As the centre of British power it was often challenged with it coming under attack during Robert Emmet’s short-lived rising in 1803 and Easter 1916. British power ceased on the 16th January 1922 when Michael Collins took possession on behalf of the new Irish Free State.
An exhibition of sand statues is now held every August in the upper yard. It has become a favourite with locals and tourists alike, with different characters and themes being addressed. While taking a photograph of Samuel Beckett a man beside me commented that ‘Becket was not only a sound man, but now he was a sand man, too.’ The striking image of the ‘Feet of Sand’ seemed very appropriate in a place with such sensitive political overtones.
Feet of Sand
Also in the upper yard are the State Rooms which were originally constructed for the Lord Lieutenant’s personal accommodation and entertainment. Nowadays, these lavishly furnished rooms – St Patrick’s Hall, Throne Room, State Drawing Room and State Corridor – are used for Government engagements including the inauguration of Presidents and State visit ceremonies.
St Patrick’s Hall
Pearse and flag.
The great house, The Hermitage, was built in 1780 for Edward Hudson, a successful Dublin dentist in 1780, and over the following years the grounds were laid out. There are forested areas where a fine selection of local flora and fauna is found, along with a number of follies, a hermit’s cave and a faux dolmen and Ogham stone.
In 1910 Padraig Pearse, who had opened his school St Enda’s (Scoil Eanna) in Cullenswood House, Ranelagh in 1908, decided to move ‘to the country’ when he visited St Enda’s Park. This was due to his interest in both teaching Irish (he was adamant about pupils being bilingual) and that they should have a strong interest in nature. The curriculum and teaching methods were very popular and soon attracted many students. However, with Pearse’s growing involvement in republican matters, the school’s prospects soon began to suffer. Only a matter of days after the fighting ended, he and his brother Willie, along with Thomas McDonagh (assistant headmaster and signatory of the Proclamation of Independence) were executed for the part in the Easter Rising. Without Pearse’s direction and energy the school, inevitably, went into decline. It was run for a time by their mother who, with the influx of funds after the executions, was able to buy the property. However, due to the falling numbers of pupils the school closed its doors for the last time in 1935. Following the death of Pearse’s sister (Margaret Mary Pearse) 1968, the ownership of the property was transferred to the State.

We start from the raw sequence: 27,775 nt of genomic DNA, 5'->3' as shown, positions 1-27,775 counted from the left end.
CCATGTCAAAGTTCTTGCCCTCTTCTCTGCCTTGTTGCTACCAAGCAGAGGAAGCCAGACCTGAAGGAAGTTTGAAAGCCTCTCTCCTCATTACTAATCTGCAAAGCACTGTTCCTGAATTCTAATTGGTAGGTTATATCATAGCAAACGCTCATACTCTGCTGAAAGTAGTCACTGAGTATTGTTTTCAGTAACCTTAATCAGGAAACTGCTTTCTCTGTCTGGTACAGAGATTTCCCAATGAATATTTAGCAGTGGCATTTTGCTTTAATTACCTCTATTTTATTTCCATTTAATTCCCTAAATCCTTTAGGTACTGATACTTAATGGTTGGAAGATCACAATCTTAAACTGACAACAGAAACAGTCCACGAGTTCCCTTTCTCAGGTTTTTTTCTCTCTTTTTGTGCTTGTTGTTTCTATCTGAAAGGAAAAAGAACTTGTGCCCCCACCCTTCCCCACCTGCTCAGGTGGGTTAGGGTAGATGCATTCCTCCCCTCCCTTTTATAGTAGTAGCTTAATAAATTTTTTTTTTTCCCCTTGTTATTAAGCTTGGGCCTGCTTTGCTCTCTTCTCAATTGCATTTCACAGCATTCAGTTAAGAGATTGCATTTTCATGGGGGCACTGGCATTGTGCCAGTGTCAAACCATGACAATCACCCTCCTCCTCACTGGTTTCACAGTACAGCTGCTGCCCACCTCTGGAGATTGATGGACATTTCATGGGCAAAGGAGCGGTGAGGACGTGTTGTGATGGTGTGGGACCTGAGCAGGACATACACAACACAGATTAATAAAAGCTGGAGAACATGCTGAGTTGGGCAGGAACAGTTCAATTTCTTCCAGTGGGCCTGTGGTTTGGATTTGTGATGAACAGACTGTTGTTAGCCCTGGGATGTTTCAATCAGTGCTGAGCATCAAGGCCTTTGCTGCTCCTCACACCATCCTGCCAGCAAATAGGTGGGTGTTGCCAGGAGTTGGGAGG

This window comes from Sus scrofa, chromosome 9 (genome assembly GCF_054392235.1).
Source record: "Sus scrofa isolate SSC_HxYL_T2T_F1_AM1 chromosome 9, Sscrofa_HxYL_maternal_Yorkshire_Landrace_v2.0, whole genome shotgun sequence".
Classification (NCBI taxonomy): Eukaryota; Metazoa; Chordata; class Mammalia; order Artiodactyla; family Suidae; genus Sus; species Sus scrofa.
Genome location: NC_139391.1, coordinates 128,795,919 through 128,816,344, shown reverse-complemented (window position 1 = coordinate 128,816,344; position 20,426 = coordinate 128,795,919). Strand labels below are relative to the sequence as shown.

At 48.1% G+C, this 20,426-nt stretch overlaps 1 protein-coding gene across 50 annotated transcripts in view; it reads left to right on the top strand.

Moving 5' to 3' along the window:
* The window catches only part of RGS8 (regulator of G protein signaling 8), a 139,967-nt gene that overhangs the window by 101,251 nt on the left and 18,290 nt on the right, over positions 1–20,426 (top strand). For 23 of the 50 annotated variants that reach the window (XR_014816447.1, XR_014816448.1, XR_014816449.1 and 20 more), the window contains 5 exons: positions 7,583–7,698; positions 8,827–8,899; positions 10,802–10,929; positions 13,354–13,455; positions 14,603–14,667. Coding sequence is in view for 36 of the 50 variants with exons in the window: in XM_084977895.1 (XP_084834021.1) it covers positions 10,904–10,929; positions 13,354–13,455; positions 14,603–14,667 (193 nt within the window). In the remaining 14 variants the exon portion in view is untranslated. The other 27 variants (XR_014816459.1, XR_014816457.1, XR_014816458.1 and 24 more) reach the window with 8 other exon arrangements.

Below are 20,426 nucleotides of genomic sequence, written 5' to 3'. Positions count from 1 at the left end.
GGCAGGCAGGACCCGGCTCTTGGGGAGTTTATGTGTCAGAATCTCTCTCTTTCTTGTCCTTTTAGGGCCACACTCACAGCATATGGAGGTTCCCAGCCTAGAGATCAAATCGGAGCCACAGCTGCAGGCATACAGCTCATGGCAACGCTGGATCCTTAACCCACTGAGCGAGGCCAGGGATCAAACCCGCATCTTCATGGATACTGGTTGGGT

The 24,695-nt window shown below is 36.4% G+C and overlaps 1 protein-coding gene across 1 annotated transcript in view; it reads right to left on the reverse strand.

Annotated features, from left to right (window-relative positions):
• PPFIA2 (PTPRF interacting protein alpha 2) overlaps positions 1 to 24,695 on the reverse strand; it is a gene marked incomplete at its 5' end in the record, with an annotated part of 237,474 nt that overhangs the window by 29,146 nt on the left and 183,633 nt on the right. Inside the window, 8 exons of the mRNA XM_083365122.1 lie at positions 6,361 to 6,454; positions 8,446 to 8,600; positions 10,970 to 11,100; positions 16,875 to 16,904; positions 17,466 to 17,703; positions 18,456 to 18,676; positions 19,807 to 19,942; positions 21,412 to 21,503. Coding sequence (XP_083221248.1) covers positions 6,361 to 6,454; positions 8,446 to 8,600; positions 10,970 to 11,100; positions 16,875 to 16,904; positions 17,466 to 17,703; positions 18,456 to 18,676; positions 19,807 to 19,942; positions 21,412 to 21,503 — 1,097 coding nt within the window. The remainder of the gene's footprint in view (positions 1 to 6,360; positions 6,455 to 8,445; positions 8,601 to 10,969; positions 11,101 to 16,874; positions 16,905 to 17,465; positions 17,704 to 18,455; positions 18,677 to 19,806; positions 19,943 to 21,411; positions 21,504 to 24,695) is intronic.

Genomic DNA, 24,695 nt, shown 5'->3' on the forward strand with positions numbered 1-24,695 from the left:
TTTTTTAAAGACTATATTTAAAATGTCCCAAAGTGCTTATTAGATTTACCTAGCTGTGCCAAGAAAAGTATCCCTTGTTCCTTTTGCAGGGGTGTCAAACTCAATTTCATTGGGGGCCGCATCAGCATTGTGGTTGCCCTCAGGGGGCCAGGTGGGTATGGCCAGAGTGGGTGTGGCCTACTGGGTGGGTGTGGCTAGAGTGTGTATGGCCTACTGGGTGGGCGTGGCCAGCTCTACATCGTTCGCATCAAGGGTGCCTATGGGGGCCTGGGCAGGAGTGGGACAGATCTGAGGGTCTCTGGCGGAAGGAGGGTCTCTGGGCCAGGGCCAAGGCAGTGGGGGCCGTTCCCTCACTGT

The Hermitage and renovations
Recently, the building has been extensively renovated with many of the rooms now on show as they were in Pearse’s time, namely; his study, the sitting-room, art gallery (with a number of sculptures by Willie Pearse) and a pupils’ dormitory. A large, timber three-legged table upon which Robert Emmet was decapitated is an interesting, if little publicised and macabre, item of historical interest. Outside, the gardens, courtyard restaurant, paths and bubbling fountain are a perfect place for a walk and quiet reflection. It’s a hidden gem!